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vmr423

I do wonder if the MG's aren't interested because they really don't know how to take care of the roses? Perhaps someone would be willing to get some training in the basics of rose care.

Weeding, feeding, watering, and pruning ought to be in the scope of a Master Gardener, but I suspect their training has more to do with lawn care, and how to advise people about pesticide/herbicide use.

Possibly, someone in the community who is not a MG would be interested in learning how to care for roses? It does seem to be such an arcane and scary thing for many people who didn't grow up in a gardening family.

It's a real shame that the only people who know what needs to be done are no longer able to do it themselves, or able to find someone who can do what's needed, and is willing to learn how to do it.

Virginia

    Bookmark   August 16, 2014 at 3:42AM
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buford(7 NE GA)

What a shame. I know the Compte is still available commercially (i have one from David Austin). I'm not sure about the others.

Yes, unfortunately there is a growing lack of volunteers to work on gardens. People are working longer and don't have as much time to spend. But honestly, you are a Master Gardener. Roses are not that much work more than other plants, especially established OGRs. For SHAME!

    Bookmark   August 16, 2014 at 11:18AM
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gothiclibrarian(5b)

Belle de Crecy, at least, I'm sure will come back. It and a thousand of its suckers that were probably hiding in there.

~Anika

    Bookmark   August 17, 2014 at 7:08AM
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anitasacramento(z9/14 CA)

I am a University of California Cooperative Extension Master Gardener in Sacramento, and it's a great program, dedicated to promoting Integrated Pest Management, efficient irrigation (critical in our drought), growing edibles, and water efficient landscapes. Our MG coordinator doesn't emphasize roses because she feels that is what the American Rose Society does with their consulting rosarian business. However, I've capitalized on the fact that four of the UC Davis "Arboretum All-Star" landscape plants are roses - three of which are OLD roses - Iceberg, Perle d'Or, Mutabilis and Pink Gruss an Aachen, and worked to integrate roses with our program. We've planted PdO, Mutabilis and White Pearl in Red Dragon's Mouth in our MG demonstration garden, and I've been invited to speak a couple of times to them about the cemetery garden and a talk that I give, "Old Roses for Modern Landscapes." Without my influence, and a couple of other MGs who are also involved with the cemetery, I'm not sure there would be any awareness of or interest in old roses, but we've been able to make a difference.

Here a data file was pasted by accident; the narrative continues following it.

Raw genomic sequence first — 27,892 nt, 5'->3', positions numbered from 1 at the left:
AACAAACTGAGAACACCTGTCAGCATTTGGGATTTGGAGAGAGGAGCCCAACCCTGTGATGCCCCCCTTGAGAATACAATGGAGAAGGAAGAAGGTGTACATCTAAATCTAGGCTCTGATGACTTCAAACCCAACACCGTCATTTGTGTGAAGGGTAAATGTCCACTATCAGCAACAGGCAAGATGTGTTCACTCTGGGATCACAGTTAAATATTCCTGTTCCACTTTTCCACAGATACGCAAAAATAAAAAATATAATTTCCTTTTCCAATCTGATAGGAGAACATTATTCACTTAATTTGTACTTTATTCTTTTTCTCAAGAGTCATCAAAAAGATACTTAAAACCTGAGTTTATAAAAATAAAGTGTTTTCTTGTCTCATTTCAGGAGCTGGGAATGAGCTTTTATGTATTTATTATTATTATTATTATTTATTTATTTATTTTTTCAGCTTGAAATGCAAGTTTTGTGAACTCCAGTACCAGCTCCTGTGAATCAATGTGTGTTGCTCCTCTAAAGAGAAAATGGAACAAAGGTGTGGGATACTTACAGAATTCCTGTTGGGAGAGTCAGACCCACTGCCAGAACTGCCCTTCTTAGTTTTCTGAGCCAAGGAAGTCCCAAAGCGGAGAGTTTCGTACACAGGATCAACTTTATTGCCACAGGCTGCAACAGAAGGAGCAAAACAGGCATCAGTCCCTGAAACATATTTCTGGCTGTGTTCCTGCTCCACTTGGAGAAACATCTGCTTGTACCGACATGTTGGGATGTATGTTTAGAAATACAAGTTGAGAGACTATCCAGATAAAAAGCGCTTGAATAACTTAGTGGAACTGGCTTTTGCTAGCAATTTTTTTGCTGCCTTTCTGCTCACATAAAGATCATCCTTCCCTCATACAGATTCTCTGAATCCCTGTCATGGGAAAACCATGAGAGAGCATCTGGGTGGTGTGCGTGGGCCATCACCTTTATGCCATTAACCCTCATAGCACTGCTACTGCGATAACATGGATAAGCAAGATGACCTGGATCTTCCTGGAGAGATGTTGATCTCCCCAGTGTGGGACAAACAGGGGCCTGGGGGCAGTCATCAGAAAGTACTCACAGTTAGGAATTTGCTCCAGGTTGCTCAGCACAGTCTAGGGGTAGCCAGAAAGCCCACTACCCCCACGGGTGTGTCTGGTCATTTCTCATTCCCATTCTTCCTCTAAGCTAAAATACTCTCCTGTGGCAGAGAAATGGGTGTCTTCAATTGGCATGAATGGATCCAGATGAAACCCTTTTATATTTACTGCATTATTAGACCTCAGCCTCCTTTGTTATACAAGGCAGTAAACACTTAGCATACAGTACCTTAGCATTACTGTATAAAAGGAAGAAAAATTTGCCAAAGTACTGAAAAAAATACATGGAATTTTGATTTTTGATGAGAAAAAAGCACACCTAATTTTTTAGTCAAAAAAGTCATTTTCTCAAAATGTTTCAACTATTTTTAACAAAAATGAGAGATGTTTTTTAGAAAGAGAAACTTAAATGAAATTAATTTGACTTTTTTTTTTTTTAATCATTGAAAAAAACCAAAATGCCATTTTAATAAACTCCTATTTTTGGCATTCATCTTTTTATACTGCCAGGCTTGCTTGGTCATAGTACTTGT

The amount of awareness and acceptance of roses by the MG programs is really variable. The Calaveras County MG Demo garden has a whole section of found old roses (many of which we also have in the Sacramento cemetery), thanks to a couple of devoted MGs and an interested coordinator who has even come along on rose rustles. In Denver, however, the wonderful roses in Fairmount Cemetery were torn out by the MGs and replaced with a modern water-efficient landscape. Phooey. Grasses and perennials. Not really much more efficient, and much less appropriate to a historic cemetery.

Interestingly enough, quite a few commercial landscapes are planted with roses in Northern California. Not Knockout, but other shrub/ground cover roses, and lots of Iceberg. Every In and Out Burger is required to be landscaped with Iceberg per the corporate headquarters! There are miles of banksiae along the freeways. In home gardens, though, they have the bad rap of requiring too much water and too much care. That's why having them on the UCD list is so important.

It's incumbent on us to educate and advocate. I do it every single day because I am so passionate about the beauties of the old roses and our cemetery garden!
Anita

    Bookmark   August 17, 2014 at 7:39PM